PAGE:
A blessing for your own life rhythms:

May you be blessed
by ordinary time
and ordinary things.May you be curious
at thresholds holding
fear and revelation.

May you be comforted
by the love that
connects and surrounds us.

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clyfford still: untitled

Clyfford Still - 7-1538

“Black was never a color of death or terror for me.
I think of it as warm and generative.
But color is what you choose to make it.”
– Clyfford Still

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healing: living with what is

I’ve been re-imagining healing in the context of my diagnosis of recurrent ovarian cancer. I’m pondering healing … not curing, solving, or fixing. You ask, “But don’t you want to be cured?” While there are times that I wish the cancer would magically disappear, in choosing to intentionally live with what is, I’ve had to let go of cultural beliefs and questions.

  • “If you stay positive and have a sense of humor, you’ll be cured.”
  • “There is always new scientific research that may produce a cure.”
  • “Just believe, have faith, and you’ll be healed.”
  • “Why did this happen to you; was it something you did or didn’t do?”
2017 Kathleen hiking Grouse Mountain-6356

7/2017 Kathleen hiking Grouse Mountain

In choosing to let go, I am experiencing healing, a journey toward wholeness. My body is not separate from my mind and spirit. I live out my life experience in my body. I am a whole person whose experience is constantly changing. The lesson I am re-learning is that there is no “normal.” There is no going backward to old ways of understanding and being. For me, healing is an ongoing embrace of the transformation of my whole self and experience.

In order to heal and thrive, I am learning again to carry what cannot be changed, fixed, solved, or permanently cured. Most often, life proceeds in an ordinary way. But, life can be rearranged in a moment. Not everything can be repaired, resolved into something positive, or have a silver lining. The unexpected happens. Our bodies age. We all die. Nothing stays the same. And carrying what cannot be changed is impossible to do alone.

What cannot be changed? There are two questions asked by many people who care for Jon, my family, and me: “When will you finish chemotherapy treatment?” And, “What is the prognosis?”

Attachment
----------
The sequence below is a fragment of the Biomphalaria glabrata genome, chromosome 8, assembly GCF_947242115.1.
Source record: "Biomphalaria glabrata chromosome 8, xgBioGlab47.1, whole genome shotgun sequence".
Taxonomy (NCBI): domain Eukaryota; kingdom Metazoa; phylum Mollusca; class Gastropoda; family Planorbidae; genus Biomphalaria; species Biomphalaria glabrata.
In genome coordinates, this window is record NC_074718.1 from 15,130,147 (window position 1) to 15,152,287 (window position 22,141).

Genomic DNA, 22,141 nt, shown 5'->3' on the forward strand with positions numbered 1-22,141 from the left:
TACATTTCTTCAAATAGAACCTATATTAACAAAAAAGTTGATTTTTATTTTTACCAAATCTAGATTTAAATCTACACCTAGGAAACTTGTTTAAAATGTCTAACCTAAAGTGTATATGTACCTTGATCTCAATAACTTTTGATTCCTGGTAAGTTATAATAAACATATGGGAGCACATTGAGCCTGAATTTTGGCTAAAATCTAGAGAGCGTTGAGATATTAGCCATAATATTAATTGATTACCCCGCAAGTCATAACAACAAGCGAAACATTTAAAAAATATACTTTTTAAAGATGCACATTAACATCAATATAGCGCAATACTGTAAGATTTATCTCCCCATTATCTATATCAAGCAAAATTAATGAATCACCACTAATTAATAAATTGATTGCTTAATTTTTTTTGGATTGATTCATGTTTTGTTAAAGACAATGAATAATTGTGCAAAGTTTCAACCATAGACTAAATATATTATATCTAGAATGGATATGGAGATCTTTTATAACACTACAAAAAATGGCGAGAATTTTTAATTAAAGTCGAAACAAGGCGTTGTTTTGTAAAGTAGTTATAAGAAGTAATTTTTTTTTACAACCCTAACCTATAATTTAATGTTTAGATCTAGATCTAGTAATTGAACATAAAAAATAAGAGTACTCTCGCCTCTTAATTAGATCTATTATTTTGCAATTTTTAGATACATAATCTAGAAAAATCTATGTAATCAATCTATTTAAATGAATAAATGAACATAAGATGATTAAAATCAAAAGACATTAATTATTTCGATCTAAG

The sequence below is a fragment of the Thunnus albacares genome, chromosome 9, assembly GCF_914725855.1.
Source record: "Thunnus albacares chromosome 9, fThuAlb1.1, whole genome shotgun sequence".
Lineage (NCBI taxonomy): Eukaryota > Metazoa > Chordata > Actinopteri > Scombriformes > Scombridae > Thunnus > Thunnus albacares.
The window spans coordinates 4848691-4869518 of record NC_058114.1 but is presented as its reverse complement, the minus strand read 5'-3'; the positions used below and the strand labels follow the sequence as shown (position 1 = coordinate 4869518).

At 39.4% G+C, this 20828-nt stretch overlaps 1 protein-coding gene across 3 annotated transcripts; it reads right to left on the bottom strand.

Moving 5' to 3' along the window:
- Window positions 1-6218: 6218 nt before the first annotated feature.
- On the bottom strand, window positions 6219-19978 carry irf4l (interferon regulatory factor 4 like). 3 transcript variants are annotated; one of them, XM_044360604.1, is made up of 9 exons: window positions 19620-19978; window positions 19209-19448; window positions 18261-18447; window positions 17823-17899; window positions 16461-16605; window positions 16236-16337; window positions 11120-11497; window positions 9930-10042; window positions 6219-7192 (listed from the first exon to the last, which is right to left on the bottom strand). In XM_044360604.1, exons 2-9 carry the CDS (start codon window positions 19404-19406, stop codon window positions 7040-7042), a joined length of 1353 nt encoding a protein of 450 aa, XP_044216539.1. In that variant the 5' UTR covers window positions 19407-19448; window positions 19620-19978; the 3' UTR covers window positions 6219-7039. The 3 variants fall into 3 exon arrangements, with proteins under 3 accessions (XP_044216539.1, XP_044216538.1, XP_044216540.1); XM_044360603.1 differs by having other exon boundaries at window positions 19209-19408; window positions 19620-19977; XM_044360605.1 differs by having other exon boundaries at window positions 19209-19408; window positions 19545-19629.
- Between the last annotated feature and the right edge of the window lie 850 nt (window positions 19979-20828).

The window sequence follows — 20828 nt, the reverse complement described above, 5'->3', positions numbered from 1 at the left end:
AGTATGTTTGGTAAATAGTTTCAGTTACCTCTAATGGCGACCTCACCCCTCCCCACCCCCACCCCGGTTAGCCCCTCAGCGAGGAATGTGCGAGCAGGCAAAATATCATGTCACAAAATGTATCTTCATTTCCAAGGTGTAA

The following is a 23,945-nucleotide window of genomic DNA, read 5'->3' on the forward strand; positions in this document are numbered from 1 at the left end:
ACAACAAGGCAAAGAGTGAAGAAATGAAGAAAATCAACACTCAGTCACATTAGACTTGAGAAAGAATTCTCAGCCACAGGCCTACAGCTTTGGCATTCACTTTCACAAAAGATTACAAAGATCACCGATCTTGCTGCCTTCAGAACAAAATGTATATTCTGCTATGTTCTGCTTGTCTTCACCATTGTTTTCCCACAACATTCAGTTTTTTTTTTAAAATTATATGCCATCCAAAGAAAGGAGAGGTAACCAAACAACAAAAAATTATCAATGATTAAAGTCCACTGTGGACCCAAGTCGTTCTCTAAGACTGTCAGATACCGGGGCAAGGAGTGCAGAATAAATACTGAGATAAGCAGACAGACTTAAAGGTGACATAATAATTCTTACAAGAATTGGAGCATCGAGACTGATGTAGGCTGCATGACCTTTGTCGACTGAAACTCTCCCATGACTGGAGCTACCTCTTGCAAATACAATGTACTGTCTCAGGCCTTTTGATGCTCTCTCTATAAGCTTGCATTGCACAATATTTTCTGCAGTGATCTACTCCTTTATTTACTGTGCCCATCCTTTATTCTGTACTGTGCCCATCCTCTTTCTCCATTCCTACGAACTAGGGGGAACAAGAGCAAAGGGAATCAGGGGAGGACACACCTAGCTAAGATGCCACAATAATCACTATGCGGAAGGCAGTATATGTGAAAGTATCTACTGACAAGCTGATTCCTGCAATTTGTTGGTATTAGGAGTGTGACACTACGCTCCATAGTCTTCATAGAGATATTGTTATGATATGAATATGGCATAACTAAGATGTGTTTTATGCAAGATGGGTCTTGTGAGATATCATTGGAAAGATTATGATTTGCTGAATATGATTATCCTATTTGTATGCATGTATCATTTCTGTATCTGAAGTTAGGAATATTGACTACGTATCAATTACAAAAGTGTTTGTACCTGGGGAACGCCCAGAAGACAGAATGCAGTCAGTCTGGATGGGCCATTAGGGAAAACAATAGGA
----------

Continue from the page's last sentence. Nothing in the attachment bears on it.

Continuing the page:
I’ve been having treatments every 21 days since September 2016. It is unlikely that I will again hear the phrase, “no evidence of disease” (NED). I will likely be in some type of treatment for the rest of my life. While the 21 day cycle has its ups and downs, the present drug combination of chemotherapy and immunotherapy has produced a remarkable six months of stable disease.

As for the prognosis, my doctor likes to remind me that all babies are born without expiration stamps on their foreheads. No one can see into the future and know exactly how my life or the ovarian cancer that is part of my body will evolve over time. There are uncountable variables including the length of time that various treatments will be effective along with what new drugs and other treatments are approved. But, she clearly stated that the cancer will eventually kill me … if I don’t die of something else first.

The first card I received in 2014 after the initial diagnosis was from my sister-in-law Krista; she said: “You are not alone.” As I carry what cannot be changed, I know that I do – that we do – not carry this alone. In order to care for each other, we cannot fear the unfixable or incurable. Here are things to do:

  • Be present. I appreciate cards, emails, and texts. They let me know that others are on the journey with me. And, I enjoy short visits – especially when visitors check-in first to see if I have the energy for a visit and are not offended if I don’t!
  • Don’t try to fix. Jon and I are have a treatment team that we trust. They care for me  by treating me with the best, evidence-based medicine available. They support my choices for quality of life: spending time with family and friends, walking and exercising daily, eating a supportive diet, and doing meaningful work. Having family and friends support us, who are willing to not know the answers, is a gift.
  • Love. In my experience with unexpected death and loss, I know that love is the thing that lasts. It shows itself in: being present, listening, compassion, vulnerability, sharing your own story, and in a willingness to live with what is – to be on your own journey toward wholeness.

As for me, I want to be healed, not fixed or cured. I want to be whole, to integrate and accept my experiences. But most of all I choose life – to love living with what is, love myself, and love others. True healing and wholeness are born in relationships within community – in the grace and love that surrounds us.

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continental divide from wilkerson pass

continental divide from wilkerson pass-1598

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south park ranch road

south park ranch road-1600